Step 3: Apply the base coat

Step 3: Apply the base coat Satin or semi-gloss paints allow a longer working time for the glaze than flat or eggshell. Apply with a 9-inch roller cover with a 3/8-inch nap. Allow the base coat to dry for 24 hours.
  

Step 4: Mix the glaze

Step 4: Mix the glaze In a ratio of 1 part paint and 4 parts glaze. Practice on test panels to determine the recipe.

Sponging On

Step 1: Begin the application

Before you begin, soak the sponge in water. Squeeze out the excess so the wetness of the sponge will be consistent from start to finish. This is important in maintaining the same effect from section to section. This will also allow the sponge to absorb a full load of glaze.

 

Next, pour a small amount of mixed glaze onto a ceramic or plastic plate that you can place on a stepladder shelf or carry in your hand. You can either dip the sponge into the mixture, or brush the paint onto the surface of the sponge. Blot excess paint onto a piece of cardboard if necessary.

 

Step 2: Add more colors

This technique offers a wonderful opportunity to use the color wheel in selecting color. Start, for instance, with a monochromatic scheme. Enhance that scheme by sponging on a different tint or shade of the base color.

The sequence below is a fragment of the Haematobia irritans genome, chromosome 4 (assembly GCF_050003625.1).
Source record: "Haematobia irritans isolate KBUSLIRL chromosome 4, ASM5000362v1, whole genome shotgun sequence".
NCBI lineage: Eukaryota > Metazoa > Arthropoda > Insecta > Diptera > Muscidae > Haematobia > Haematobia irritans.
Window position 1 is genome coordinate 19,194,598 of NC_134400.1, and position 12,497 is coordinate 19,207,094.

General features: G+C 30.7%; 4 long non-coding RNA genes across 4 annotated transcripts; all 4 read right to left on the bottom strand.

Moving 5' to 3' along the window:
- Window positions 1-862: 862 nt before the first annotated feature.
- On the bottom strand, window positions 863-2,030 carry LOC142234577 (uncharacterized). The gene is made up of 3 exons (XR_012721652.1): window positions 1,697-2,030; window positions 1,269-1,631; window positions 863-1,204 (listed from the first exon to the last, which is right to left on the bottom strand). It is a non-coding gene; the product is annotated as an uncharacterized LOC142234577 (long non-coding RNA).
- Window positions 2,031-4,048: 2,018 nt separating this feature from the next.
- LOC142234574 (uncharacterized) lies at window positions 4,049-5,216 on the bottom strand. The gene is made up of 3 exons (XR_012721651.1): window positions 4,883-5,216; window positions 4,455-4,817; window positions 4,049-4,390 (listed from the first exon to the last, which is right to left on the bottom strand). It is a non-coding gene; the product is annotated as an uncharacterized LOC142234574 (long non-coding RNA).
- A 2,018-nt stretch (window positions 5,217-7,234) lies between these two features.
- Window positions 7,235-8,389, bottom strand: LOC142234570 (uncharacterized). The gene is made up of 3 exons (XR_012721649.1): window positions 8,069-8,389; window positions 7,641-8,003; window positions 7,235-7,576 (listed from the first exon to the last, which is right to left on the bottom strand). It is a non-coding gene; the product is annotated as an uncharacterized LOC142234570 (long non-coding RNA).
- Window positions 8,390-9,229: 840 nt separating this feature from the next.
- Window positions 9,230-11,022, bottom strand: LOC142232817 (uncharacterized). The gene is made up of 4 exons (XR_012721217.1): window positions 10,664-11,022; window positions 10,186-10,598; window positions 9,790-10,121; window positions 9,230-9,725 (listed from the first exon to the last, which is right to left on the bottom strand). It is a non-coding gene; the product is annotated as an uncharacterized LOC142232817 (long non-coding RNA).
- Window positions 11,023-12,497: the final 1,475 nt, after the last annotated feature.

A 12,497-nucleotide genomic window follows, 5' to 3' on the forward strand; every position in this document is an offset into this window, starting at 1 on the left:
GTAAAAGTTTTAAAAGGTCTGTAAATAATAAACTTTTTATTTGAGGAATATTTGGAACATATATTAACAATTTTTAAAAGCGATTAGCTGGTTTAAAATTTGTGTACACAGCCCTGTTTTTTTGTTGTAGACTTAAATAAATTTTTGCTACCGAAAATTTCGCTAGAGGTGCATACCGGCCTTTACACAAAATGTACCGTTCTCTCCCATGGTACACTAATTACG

For added dimension, try sponging on an analogous color. If you want to make a bolder statement, sponge on a complementary hue or generate some subtle excitement with colors that form a triad on the color wheel.

 

If you add a color that you don't like, sponge over it with another color. That's the beauty of painting: A fix is just a brush (or a sponge) away.

 

Step 3: Start Sponging

Step 3: Start Sponging Begin first in an upper corner, prime the sponge with water and squeeze out the excess. Tear off a small piece of sponge to reach inside corners. Be fluid and rotate the sponge.
 

Step 4: Sponge from the top

Step 4: Sponge from the top Start sponging from the top of the wall to the bottom in a strip as wide as your arm is long.
 

Step 5: Swing your arm in a radius

Step 5: Swing your arm in a radius Move your arm in a radius not in a square pattern, rotating the sponge occasionally.
 

Step 6: Carry a clean rag

Step 6: Carry a clean rag Keep a clean rag handy to blot the sponge before starting each new section.
 

Step 7: Step back and look

Step 7: Step back and look Review your results after each section. If you need to add more glaze, this is the time to do it.
 

Step 8: Sponge on more base

Step 8: Sponge on more base If you come across a spot with too much glaze, go back after the glaze dries and sponge on more base.